A pillar of Allegiant’s strategy has been to obtain used aircraft due to favourable ownership costs, but obviously end-of-line production aircraft offer attractive pricing options. Allegiant executives stated the company has been in discussions with airframer Airbus for close to twelve years. “They [Airbus] finally met our price”, said Allegiant COO Jude Bricker.

Allegiant fleet summary as of 13-Oct-2016

Aircraft In Service Inactive On Order*
Total: 83 3 12
Airbus A319-100 15 1 0
Airbus A320-200 16 0 12
Boeing 757-200 3 0 0
Boeing 757-200(ETOPS) 1 0 0
Boeing/McDonnell Douglas MD-83 42 2 0
Boeing/McDonnell Douglas MD-88 6 0 0

Allegiant has stressed that the order for new-build Airbus jets does not signal a shift in strategy from primarily taking on used aircraft. The order was more of an opportunistic deal for Allegiant, allowing the airline to accelerate the transition to an all-Airbus fleet in 2019 instead of the previously targeted timeframe of 2020 to 2021.

See related report: Spirit Airlines, Allegiant Air, face cost pressure in 2016; reduced fuel costs drove stellar 2015

Allegiant braces for higher capex as it searches for right financing for new Airbus aircraft

Previously, Allegiant has estimated a USD1 billion expense in transitioning from a primarily MD-80 fleet to Airbus narrowbodies, but with the new order placed in Jul-2016 those costs will grow. Mr Bricker has explained that capital expenditures on the new aircraft are higher than used jets, stating, “and as we transition, this is a complicated exercise to transition from one fleet to another”.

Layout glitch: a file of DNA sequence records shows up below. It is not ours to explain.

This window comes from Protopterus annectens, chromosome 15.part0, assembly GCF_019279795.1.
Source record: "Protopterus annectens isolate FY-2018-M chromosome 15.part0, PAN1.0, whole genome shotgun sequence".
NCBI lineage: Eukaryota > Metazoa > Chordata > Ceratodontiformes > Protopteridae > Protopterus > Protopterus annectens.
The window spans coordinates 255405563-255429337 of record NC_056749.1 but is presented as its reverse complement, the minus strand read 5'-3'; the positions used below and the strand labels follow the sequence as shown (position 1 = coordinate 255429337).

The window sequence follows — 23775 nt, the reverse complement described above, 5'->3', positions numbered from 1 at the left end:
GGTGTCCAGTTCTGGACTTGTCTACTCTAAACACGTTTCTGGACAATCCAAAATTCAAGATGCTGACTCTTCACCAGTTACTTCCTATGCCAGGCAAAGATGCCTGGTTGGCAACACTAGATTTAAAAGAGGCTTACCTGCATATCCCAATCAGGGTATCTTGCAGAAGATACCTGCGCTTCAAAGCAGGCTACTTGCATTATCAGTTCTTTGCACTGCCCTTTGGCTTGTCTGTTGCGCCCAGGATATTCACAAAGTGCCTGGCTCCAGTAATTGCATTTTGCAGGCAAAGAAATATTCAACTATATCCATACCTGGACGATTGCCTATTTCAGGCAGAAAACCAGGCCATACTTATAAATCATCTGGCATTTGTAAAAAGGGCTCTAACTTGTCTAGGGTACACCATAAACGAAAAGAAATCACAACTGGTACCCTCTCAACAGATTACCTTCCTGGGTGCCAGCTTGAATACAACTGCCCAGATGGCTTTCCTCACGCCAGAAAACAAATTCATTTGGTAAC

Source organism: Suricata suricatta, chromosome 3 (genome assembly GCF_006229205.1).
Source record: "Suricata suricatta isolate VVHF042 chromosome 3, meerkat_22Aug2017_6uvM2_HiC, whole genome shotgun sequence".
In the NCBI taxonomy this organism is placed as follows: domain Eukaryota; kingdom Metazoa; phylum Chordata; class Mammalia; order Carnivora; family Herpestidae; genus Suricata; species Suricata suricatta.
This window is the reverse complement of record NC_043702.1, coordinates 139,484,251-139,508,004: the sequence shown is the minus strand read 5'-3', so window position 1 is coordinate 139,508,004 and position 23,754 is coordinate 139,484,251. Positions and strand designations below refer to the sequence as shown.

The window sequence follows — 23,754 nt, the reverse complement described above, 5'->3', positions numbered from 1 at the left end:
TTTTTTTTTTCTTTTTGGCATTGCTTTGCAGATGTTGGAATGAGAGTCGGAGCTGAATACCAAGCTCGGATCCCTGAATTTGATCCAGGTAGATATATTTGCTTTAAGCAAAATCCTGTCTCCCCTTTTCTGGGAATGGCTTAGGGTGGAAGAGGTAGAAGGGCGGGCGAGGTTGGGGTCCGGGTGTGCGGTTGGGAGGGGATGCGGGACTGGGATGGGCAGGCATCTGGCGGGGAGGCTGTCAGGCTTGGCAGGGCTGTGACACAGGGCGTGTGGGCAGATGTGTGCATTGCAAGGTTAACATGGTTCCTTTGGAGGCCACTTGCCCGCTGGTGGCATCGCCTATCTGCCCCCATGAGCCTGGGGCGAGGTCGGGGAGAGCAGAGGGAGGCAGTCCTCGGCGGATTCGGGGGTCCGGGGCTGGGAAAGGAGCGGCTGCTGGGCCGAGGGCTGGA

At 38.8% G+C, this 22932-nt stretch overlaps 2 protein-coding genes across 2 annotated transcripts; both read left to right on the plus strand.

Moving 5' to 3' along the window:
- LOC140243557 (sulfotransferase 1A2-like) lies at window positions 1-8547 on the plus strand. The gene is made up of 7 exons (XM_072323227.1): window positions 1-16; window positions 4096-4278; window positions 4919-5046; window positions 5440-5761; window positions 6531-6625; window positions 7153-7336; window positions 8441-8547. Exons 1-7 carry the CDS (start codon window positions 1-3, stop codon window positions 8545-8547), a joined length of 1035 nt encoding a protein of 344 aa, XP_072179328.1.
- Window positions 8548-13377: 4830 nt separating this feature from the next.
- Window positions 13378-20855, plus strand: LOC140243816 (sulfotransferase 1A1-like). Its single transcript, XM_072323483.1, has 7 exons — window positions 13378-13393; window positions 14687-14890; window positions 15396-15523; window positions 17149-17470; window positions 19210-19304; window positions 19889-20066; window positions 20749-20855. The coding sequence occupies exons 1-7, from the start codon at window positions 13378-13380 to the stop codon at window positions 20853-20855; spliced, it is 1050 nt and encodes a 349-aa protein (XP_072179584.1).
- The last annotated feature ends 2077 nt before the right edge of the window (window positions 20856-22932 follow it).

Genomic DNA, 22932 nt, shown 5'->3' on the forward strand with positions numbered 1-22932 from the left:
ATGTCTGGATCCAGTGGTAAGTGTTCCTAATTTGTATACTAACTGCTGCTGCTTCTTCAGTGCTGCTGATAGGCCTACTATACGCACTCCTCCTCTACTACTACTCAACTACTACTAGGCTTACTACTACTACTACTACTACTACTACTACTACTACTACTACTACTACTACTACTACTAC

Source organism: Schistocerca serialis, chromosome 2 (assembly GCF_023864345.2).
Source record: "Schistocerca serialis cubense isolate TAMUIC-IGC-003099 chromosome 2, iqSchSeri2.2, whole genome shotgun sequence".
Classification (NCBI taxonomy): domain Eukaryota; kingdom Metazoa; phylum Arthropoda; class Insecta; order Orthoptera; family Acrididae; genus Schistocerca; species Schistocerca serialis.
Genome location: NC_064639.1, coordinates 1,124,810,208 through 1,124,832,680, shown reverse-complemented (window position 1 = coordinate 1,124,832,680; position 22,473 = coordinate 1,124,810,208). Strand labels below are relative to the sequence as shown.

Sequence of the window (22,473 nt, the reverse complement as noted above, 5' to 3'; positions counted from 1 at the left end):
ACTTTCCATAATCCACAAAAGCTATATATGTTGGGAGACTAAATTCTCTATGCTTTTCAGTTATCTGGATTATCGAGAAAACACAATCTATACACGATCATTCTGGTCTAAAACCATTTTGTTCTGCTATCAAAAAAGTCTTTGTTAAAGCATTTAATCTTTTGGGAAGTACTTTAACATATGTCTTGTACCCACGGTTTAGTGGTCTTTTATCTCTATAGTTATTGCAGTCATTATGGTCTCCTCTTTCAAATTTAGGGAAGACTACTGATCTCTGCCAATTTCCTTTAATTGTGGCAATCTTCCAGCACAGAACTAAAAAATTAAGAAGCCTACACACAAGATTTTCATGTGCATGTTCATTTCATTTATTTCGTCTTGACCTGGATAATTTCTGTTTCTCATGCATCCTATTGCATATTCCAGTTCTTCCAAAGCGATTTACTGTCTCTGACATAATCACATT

The company has not updated its capex guidance beyond 2016; but its capital expenditures for 2017 and 2018 will be higher than the planned USD360 million for 2016. Allegiant has previously estimated capex spend of USD210 million in 2016, but expanded its estimates by USD150 million to account for pre-delivery payments to Airbus, and capitalising expected Airbus major maintenance expenses. The airline is facing its first round of heavy maintenance on its existing Airbus fleet in 2016, with an estimated cost of USD20 million.

Allegiant has concluded that it would obtain favourable financing rates for its new Airbus jets, pointing to a supportive debt finance market. The company also stated that although the order will result in increased capex, its cash consumption would not change. Allegiant CEO Maurice Gallagher recently explained, “in fact, it might even be a bit better in the absolute because of the ability to finance newer airplanes even more so than the used airplanes”.

After Allegiant outlined its deal with Airbus for 12 new A320 current generation narrowbodies, the company announced a public offering of USD300 million in senior notes due in 2023. Planned proceeds from the offering were intended for aircraft acquisitions, and pre-delivery deposits and purchase prices for the 12 new Airbus jets.

Allegiant subsequently withdrew the offering, citing adverse market conditions. The company stated that it would continue exploring raising both secured and unsecured debt, when available on acceptable terms.